In 1874, G. Johnstone Stoney postulated a minimum unit of electrical charge, for which he suggested the name electron in 1891. In 1897, J. J. Thomson confirmed Stoney's conjecture by discovering the first subatomic particle, the electron (now abbreviated e−). Subsequent speculation about the structure of atoms was severely constrained by Ernest Rutherford's 1907 gold foil experiment, showing that the atom is mainly empty space, with almost all its mass concentrated in a (relatively) tiny atomic nucleus. The development of the quantum theory led to the understanding of chemistry in terms of the arrangement of electrons in the mostly empty volume of atoms. In 1918, Rutherford confirmed that the hydrogen nucleus was a particle with a positive charge, which he named the proton, now abbreviated p+. Rutherford also conjectured that all nuclei other than hydrogen contain chargeless particles, which he named the neutron. It is now abbreviated n. James Chadwick discovered the neutron in 1932. The word nucleon denotes neutrons and protons collectively.
Neutrinos were postulated in 1931 by Wolfgang Pauli (and named by Enrico Fermi) to be produced in beta decays of neutrons, but were not discovered until 1956. Pions were postulated by Hideki Yukawa as mediators of the residual strong force which binds the nucleus together. The muon was discovered in 1936 by Carl D. Anderson, and initially mistaken for the pion. In the 1950s the first kaons were discovered in cosmic rays.
The development of new particle accelerators and particle detectors in the 1950s led to the discovery of a huge variety of hadrons, prompting Wolfgang Pauli's remark: "Had I foreseen this, I would have gone into botany". The classification of hadrons through the quark model in 1961 was the beginning of the golden age of modern particle physics, which culminated in the completion of the unified theory called the standard model in the 1970s. The discovery of the weak gauge bosons through the 1980s, and the verification of their properties through the 1990s is considered to be an age of consolidation in particle physics. Among the standard model particles, the existence of the Higgs boson remains to be verified— this is seen as the primary physics goal of the accelerator called the Large Hadron Collider in CERN. All currently known particles fit into the standard model.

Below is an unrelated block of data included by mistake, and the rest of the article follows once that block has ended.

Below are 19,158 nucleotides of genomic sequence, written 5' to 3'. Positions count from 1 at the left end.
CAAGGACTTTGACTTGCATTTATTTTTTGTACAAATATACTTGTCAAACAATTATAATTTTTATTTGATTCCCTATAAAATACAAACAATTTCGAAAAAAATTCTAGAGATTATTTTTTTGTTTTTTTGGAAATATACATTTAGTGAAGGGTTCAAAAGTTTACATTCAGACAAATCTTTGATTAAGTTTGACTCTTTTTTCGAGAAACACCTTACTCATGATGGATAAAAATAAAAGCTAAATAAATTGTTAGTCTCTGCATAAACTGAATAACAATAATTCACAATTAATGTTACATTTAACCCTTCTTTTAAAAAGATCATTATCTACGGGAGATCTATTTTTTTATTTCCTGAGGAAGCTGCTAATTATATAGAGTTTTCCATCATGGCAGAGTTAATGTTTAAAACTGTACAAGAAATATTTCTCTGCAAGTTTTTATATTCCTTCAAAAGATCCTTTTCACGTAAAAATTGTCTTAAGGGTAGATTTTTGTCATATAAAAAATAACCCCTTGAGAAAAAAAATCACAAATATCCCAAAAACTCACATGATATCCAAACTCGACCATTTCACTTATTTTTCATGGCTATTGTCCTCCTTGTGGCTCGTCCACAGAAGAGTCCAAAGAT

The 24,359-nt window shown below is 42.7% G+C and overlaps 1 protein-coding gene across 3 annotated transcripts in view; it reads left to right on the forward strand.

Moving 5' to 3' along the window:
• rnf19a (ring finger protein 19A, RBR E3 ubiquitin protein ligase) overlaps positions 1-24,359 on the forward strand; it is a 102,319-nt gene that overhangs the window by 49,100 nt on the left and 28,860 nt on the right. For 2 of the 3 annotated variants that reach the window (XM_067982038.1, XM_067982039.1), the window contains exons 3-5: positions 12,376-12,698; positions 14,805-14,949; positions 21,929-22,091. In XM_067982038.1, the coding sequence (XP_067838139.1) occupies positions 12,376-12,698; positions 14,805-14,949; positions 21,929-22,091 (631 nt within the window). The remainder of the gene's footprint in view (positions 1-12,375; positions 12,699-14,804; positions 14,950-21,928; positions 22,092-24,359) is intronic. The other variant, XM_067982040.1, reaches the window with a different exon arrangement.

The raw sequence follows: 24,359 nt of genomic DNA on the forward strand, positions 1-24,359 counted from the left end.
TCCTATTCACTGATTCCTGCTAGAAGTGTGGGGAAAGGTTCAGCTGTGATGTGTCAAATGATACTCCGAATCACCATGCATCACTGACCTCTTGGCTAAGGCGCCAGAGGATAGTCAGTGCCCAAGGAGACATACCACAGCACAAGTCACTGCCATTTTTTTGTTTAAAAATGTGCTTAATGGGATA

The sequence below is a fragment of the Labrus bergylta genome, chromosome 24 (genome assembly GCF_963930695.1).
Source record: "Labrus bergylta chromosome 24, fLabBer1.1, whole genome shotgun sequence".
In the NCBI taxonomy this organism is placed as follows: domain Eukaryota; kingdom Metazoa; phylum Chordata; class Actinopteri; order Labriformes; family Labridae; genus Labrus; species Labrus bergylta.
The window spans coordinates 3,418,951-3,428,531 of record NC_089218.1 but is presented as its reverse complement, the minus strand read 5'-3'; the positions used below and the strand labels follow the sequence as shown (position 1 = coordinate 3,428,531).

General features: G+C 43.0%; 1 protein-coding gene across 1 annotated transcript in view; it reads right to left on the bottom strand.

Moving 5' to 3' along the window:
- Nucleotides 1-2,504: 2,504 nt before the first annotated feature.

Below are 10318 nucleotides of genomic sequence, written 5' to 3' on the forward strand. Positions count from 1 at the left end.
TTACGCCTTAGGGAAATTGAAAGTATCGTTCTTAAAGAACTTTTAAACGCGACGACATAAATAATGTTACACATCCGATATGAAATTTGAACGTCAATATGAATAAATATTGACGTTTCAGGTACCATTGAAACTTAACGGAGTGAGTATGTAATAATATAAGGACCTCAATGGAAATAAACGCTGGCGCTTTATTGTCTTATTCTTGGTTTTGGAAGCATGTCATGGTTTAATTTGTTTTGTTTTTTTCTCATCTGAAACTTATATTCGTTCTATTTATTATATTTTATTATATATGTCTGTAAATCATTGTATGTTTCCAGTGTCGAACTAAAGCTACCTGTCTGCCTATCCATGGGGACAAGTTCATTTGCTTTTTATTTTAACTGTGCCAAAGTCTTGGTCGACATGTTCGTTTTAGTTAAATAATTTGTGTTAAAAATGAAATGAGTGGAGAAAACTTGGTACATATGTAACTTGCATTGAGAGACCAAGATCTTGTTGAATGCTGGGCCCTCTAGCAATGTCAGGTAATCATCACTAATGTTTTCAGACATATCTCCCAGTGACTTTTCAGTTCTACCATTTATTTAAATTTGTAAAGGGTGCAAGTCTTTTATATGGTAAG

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A subatomic particle is a particle smaller than an atom. This means it is very, very small. It is so small it cannot even be seen! It is also very interesting to scientists who try to understand atoms better. Some examples of subatomic particles are: protons, neutrons, electrons, quarks and leptons. Protons and neutrons are made up of quarks which are smaller particles. Electrons are examples of leptons.
These particles are often held together within an atom by one of the four fundamental forces (gravity, electromagnetic force, strong force, or weak force), and outside of the atom the particles often move very, very quickly- near the speed of light which is very, very fast. Subatomic particles are divided into two groups, Baryons and Leptons.
Baryons have more things than leptons. They have a given Baryon number. In reactions, the Baryon number must be conserved, meaning that both the starting and ending sides of a reaction must have the same number of Baryons. Baryonic particles are made up of a combination of the six quarks, which are among the most basic particles. The six quark types are up, down (which make up protons and neutrons), strange, charm, top, and bottom.
In addition to these, there are also anti-particles, which have the same mass as their normal counterparts, except they have the opposite charge. Anti-matter and matter cannot exist near each other. Whenever matter and antimatter collide, they destroy each other with a huge release of energy equivalent to E=mc2, where m is the combined mass of the particles, c is the speed of light, and E is the energy produced. These collisions often take place in large particle accelerators, where the energy can turn back into matter by the same equation. This can produce many odd particles that exist only for a short time.
Most of the particles discovered are created by accelerating particles and colliding them against others, creating huge showers of new subatomic particles which decay extremely quickly. However, because the particles are moving close to the speed of light, they obey the law of special relativity, and undergo time dilation. This means that time passes slower for the particle, and they can travel (and be measured) over a longer distance than scientists might predict.